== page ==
For some reason, the idea of contrarianism has popped in my head these past few days (probably from something I read but can’t remember what). The idea of a contrarian view gets tossed around a lot in investing.
Understandably, if you want to outperform most investors you need to invest differently, independent from most investors. You’re betting against the crowd, which is not an easy thing to do. It can feel like you’re trying to walk into a stadium just as the game is letting out. Most people understand this concept, but few actually follow through with it successfully because they give up before they get to their seat.
Of course, just betting against the crowd is not enough. Playing devil’s advocate with your money, for the sake of it, is dangerous.
Finally, it’s not enough to bet against the crowd. Given the difficulties associated with contrarianism just mentioned, the potentially profitable recognition of divergences from consensus thinking must be based on reason and analysis. You must do things not just because they’re the opposite of what the crowd is doing, but because you know why the crowd is wrong. – Howard Marks
Marks’ quote offers a hint into his contrarian thinking. The work to reach reason and analysis is something the crowd doesn’t do. This leads to part of my point. There are two things that always seem to pop up in finance – the constant need for short-cuts and the push toward complexity.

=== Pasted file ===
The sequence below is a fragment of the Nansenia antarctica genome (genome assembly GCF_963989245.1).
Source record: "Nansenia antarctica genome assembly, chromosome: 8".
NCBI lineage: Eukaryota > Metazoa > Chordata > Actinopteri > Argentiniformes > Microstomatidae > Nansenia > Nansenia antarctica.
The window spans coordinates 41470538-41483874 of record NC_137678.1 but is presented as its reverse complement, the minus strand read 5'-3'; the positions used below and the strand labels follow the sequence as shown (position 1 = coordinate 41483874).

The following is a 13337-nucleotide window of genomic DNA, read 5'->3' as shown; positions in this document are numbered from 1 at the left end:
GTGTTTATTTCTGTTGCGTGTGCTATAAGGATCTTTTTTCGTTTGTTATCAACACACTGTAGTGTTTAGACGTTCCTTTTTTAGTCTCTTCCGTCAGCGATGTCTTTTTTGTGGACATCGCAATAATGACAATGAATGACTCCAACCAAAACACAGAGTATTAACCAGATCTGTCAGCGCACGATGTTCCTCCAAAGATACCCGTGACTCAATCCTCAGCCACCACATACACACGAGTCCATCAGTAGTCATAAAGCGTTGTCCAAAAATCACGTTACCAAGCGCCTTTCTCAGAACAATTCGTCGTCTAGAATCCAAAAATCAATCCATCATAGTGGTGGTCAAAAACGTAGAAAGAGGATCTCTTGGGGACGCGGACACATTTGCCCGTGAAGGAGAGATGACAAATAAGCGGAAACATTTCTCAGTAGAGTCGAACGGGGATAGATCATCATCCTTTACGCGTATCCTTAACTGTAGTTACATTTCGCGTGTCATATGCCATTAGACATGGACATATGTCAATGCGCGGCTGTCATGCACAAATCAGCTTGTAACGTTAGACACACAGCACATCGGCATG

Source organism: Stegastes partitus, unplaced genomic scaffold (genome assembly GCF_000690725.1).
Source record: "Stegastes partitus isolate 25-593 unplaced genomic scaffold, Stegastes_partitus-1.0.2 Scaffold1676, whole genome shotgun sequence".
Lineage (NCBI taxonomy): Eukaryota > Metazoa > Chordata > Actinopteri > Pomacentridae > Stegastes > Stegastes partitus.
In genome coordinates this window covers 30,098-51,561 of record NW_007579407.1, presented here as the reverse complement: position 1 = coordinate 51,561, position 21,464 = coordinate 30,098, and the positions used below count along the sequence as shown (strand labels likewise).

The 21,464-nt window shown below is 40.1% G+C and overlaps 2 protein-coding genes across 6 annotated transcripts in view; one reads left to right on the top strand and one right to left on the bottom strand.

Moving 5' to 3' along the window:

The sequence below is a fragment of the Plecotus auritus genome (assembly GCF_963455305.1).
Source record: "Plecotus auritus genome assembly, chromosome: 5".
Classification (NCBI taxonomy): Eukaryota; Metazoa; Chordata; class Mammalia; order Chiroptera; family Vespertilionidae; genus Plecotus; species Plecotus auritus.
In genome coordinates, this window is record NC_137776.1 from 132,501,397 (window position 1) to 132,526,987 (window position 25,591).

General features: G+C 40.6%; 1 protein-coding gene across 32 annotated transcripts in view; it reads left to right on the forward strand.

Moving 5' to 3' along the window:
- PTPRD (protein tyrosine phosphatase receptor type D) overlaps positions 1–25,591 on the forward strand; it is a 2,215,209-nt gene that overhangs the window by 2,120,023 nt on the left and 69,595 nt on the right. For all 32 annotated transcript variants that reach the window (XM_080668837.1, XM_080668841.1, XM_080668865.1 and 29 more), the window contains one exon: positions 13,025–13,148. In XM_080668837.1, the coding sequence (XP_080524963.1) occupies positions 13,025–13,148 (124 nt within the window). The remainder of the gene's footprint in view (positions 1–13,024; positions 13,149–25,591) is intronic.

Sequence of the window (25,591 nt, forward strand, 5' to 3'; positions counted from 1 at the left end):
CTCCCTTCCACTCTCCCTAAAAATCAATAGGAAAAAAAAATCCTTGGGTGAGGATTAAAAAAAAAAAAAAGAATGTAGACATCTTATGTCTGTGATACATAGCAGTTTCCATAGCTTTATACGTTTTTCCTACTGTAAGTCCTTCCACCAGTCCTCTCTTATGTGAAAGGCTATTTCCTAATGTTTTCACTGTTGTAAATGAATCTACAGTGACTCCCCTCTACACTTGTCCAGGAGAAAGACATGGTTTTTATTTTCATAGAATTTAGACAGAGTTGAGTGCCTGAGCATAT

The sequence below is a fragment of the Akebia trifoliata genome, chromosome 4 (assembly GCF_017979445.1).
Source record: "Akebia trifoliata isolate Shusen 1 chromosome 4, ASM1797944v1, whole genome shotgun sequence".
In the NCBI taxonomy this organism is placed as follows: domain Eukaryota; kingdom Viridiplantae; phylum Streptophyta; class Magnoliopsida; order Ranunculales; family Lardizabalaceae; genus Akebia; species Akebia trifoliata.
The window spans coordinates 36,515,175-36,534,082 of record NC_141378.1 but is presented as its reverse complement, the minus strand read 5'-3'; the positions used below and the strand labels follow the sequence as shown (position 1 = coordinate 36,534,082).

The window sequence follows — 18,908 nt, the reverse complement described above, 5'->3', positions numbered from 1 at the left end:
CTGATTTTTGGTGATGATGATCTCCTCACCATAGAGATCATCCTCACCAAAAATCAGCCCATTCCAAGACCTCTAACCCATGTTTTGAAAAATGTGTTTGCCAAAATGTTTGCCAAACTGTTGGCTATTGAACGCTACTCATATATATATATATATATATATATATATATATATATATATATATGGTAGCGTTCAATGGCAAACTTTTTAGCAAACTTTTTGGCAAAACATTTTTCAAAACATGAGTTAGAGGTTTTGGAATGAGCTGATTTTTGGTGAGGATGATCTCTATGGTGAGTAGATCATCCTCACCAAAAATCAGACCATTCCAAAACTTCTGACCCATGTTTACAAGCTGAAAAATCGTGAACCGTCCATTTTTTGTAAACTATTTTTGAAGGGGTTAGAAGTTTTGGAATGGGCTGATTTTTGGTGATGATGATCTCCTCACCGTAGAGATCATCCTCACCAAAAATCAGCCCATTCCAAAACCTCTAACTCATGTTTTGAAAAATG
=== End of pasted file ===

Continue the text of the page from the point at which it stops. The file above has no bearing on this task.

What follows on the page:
The market for “hot stock tips” always exists in some iteration. The current version is being socialized and mobilized for easier access and to avoid work. The rise of index funds, ETFs, and the cookie cutter portfolio is built on the same idea. Chasing hot stock tips rarely works out. Whether the increasing use of index funds and cookie cutter portfolios will lead to underperformance, or more precisely a lowering of the average, is yet to be seen.
Complexity has risen again, this time via smart beta. What once was a tilt toward low P/B or P/E (a typical value fund) has turned into an algorithm only a Ph.D. would understand. Big data makes it easier to backtest thousands of strategies in seconds. The fruitless search for the holy grail of investing strategies is neverending. “Beware of geeks bearing formulas” is more true today than ever before.
The best contrarian view, I believe a smart one, is to actually do the work and do it simply.
- Indecision: An Investor’s Biggest Adversary – MicroCapClub
- Keeping Things Simple and Tuning out Folly – Farnam Street
- Is He Selling You a Stock? Or a Big Fat Lie? – Bloomberg
- Forewarned is Forearmed on Investment Expenses – R. Ferri
- A View From the Top on Preventing Financial Valleys – C. Richards
- Don’t Sell During Volatility – L. Swedroe
- Howard Marks on the Importance of Realistic Investor Expectations (Video) – GreatInvestors.tv
- Dhandho Holdings/Pabrai Funds Annual Meeting Notes – BitsBusiness